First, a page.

I found the Ivry reading interesting. It reminded me almost immediately of House, M.D. (a popular TV show) on episodes where religion comes into question, such as the episode with the nuns and although I can’t remember exactly, a patient who absolutely needed his religious leader (pastor or something else, honestly forgot) to come and say if the procedure was okay and to say a few words of prayer. For me, it shows the power of religion and what effect it may have on healing and perhaps “sharing the responsibility of a decision”. Personally, I think it plays both ways. For a religious person to have a blessing for a certain procedure allows for them to feel less guilty (if you want to word it like that) or less compunction (if you want to word it that way) is huge in terms of their healing process, as I believe that the brain plays a significant role in fighting a disease or even staying alive. In addition, it can take off that burden of responsibility that the patient or their family has to deal with to make a risky decision for themselves that might result in their own death. Having someone else share in that responsibility and decision making process eases your mind (tying back into that idea that the state of the brain makes a difference in the recovery/survival process) a little more than if you had to make a life-altering decision by yourself. I would have to disagree that Rabbis offer “ethical judgement” as something that doctors cannot, however, as Rabbis are not the sole provider of ethical judgement. Ethics is something that has to be reasoned out, pondered through, and something that everyone possesses. Now I will admit that not all doctors have great ethics, but I certainly don’t believe that all rabbis or all pastors or any other religious authority for that matter have perfect ethical judgement. They probably are more qualified than maybe most people, but I wouldn’t say that no doctors can offer ethical advice.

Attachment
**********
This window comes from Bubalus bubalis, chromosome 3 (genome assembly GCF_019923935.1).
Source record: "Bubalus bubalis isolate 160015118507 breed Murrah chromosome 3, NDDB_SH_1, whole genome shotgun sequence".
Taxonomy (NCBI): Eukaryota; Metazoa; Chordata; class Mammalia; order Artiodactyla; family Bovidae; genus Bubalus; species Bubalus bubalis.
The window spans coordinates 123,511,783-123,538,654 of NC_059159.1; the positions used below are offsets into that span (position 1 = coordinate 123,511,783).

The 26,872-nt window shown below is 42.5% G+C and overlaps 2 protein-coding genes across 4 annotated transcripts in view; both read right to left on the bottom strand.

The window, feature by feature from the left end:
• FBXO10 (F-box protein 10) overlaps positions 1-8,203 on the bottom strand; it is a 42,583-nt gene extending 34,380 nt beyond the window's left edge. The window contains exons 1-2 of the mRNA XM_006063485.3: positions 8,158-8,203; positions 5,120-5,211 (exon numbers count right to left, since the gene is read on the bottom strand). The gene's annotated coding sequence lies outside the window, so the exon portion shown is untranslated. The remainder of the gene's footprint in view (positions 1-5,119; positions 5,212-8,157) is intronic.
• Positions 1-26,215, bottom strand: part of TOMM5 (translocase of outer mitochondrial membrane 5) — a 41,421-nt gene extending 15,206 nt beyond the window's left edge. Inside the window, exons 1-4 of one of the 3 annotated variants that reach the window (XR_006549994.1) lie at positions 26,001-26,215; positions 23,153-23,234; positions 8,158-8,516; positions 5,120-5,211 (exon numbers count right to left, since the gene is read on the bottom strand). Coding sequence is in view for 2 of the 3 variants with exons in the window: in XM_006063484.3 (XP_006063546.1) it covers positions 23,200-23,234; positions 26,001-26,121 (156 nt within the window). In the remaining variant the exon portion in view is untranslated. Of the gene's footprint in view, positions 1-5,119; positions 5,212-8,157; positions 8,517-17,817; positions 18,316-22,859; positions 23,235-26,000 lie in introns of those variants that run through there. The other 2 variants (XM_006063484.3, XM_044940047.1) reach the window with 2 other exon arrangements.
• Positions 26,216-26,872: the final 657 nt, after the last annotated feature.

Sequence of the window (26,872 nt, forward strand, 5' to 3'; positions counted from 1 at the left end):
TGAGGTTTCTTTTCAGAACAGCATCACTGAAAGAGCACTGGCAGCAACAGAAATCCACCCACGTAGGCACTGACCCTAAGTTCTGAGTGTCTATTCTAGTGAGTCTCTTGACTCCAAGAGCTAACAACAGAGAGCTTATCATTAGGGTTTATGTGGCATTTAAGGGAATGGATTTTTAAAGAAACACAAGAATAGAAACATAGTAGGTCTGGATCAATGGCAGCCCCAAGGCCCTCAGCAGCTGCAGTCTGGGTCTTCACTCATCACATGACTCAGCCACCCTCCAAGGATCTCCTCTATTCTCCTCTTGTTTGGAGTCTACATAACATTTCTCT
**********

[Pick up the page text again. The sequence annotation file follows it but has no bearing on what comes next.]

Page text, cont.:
14. HI Jillian,